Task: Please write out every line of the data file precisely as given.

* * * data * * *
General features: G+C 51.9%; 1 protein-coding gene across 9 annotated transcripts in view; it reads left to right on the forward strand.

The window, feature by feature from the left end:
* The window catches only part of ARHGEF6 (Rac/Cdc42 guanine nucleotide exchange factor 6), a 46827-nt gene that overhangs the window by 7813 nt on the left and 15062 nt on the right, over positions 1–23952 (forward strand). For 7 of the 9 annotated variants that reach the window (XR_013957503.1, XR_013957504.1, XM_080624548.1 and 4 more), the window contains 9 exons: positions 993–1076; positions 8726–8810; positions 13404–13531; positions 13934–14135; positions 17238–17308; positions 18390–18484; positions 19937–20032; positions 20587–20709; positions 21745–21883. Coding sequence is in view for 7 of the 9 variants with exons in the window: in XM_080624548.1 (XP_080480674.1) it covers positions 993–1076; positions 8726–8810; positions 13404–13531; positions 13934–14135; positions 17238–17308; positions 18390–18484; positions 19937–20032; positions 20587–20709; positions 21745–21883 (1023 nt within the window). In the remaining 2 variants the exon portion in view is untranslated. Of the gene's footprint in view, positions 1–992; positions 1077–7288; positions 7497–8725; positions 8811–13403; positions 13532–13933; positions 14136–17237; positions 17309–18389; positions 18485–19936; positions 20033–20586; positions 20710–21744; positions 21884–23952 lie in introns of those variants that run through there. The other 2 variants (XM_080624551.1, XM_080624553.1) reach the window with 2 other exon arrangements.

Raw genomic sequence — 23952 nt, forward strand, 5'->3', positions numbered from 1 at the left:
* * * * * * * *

General features: G+C 51.9%; 1 protein-coding gene across 9 annotated transcripts in view; it reads left to right on the forward strand.

The window, feature by feature from the left end:
* The window catches only part of ARHGEF6 (Rac/Cdc42 guanine nucleotide exchange factor 6), a 46827-nt gene that overhangs the window by 7813 nt on the left and 15062 nt on the right, over positions 1–23952 (forward strand). For 7 of the 9 annotated variants that reach the window (XR_013957503.1, XR_013957504.1, XM_080624548.1 and 4 more), the window contains 9 exons: positions 993–1076; positions 8726–8810; positions 13404–13531; positions 13934–14135; positions 17238–17308; positions 18390–18484; positions 19937–20032; positions 20587–20709; positions 21745–21883. Coding sequence is in view for 7 of the 9 variants with exons in the window: in XM_080624548.1 (XP_080480674.1) it covers positions 993–1076; positions 8726–8810; positions 13404–13531; positions 13934–14135; positions 17238–17308; positions 18390–18484; positions 19937–20032; positions 20587–20709; positions 21745–21883 (1023 nt within the window). In the remaining 2 variants the exon portion in view is untranslated. Of the gene's footprint in view, positions 1–992; positions 1077–7288; positions 7497–8725; positions 8811–13403; positions 13532–13933; positions 14136–17237; positions 17309–18389; positions 18485–19936; positions 20033–20586; positions 20710–21744; positions 21884–23952 lie in introns of those variants that run through there. The other 2 variants (XM_080624551.1, XM_080624553.1) reach the window with 2 other exon arrangements.

Raw genomic sequence — 23952 nt, forward strand, 5'->3', positions numbered from 1 at the left: